Barriers to the uptake of postexposure prophylaxis among Nairobi-based female sex workers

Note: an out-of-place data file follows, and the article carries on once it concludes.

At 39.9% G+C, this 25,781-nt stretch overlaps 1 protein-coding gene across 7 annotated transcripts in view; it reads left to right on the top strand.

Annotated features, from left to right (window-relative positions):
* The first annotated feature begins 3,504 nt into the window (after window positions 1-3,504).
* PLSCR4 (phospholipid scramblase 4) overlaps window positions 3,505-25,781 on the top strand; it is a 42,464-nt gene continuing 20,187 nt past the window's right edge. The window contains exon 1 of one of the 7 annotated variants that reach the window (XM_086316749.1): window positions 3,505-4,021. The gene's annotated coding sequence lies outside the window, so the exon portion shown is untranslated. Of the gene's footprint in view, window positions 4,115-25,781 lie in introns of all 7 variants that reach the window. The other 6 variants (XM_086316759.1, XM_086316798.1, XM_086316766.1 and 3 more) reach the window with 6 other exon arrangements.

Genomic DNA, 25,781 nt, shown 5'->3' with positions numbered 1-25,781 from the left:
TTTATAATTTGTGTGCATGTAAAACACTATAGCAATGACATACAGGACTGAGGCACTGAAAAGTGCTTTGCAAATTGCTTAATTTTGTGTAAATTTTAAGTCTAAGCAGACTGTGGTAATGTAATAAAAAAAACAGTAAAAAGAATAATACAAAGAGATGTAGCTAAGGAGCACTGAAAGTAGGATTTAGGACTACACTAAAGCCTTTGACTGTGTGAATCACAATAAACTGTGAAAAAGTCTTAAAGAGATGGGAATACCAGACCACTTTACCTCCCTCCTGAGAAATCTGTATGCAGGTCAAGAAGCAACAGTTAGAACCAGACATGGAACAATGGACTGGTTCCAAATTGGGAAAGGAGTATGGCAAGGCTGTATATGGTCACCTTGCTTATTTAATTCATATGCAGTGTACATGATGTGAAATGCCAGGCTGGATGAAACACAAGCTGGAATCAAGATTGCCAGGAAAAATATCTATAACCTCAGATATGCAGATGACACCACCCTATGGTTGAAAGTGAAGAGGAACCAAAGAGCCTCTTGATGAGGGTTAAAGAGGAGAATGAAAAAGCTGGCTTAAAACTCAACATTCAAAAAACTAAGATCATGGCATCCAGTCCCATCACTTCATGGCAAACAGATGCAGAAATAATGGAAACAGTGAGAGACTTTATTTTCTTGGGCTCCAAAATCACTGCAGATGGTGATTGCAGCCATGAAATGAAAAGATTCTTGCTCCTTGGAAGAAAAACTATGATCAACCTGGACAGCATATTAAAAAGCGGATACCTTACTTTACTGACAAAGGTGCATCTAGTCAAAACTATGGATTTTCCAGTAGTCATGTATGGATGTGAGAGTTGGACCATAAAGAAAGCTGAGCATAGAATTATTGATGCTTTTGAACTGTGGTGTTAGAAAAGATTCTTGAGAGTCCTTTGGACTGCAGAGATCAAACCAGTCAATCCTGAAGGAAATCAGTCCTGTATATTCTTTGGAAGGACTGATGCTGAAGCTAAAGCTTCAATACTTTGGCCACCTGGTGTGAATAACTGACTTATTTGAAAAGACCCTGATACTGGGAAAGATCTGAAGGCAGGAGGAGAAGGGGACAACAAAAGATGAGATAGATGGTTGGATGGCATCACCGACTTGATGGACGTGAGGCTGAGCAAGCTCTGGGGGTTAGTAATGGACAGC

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INTRODUCTION: Female sex workers (FSWs) in sub-Saharan Africa are at a particularly high risk for HIV infection. Postexposure prophylaxis (PEP) is available as part of an HIV care and prevention program through dedicated FSW clinics in Nairobi, Kenya, but is underutilized. We evaluated PEP knowledge, access, and adherence among clinic attendees. METHODS: An anonymous questionnaire was administered to unselected HIV-uninfected FSWs. Participants were dichotomized into high and low HIV risk categories based on self-reported sexual practices, and prior PEP use, knowledge, and adherence were then evaluated. RESULTS: One hundred thirty-four HIV-uninfected FSWs participated, with 64 (48%) categorized as being at high risk for HIV acquisition. High-risk FSWs were less likely to have heard of or accessed PEP than lower risk FSWs (37.5 vs. 58.6%, P = 0.014; and 21.9 vs. 40.6%, P = 0.019, respectively). Among higher risk FSWs, those who had accessed PEP were more likely to report treatment for a genital infection (71.4 vs. 42.0%, P = 0.049) or sex with an HIV-infected man (62.5 vs. 37.5%, P = 0.042) during the last 6 months. However, only 35.7% of high-risk women accessing PEP completed a full course of treatment, and noncompleters were more likely to report prior unprotected sex with an HIV-infected man (P = 0.023). CONCLUSION: Despite freely available PEP for Nairobi-based FSWs, women at highest risk were less likely to have heard of PEP, access PEP, or complete the full course of therapy once initiated. Program delivery needs to be improved to ensure that FSW most at risk are able to benefit from this resource.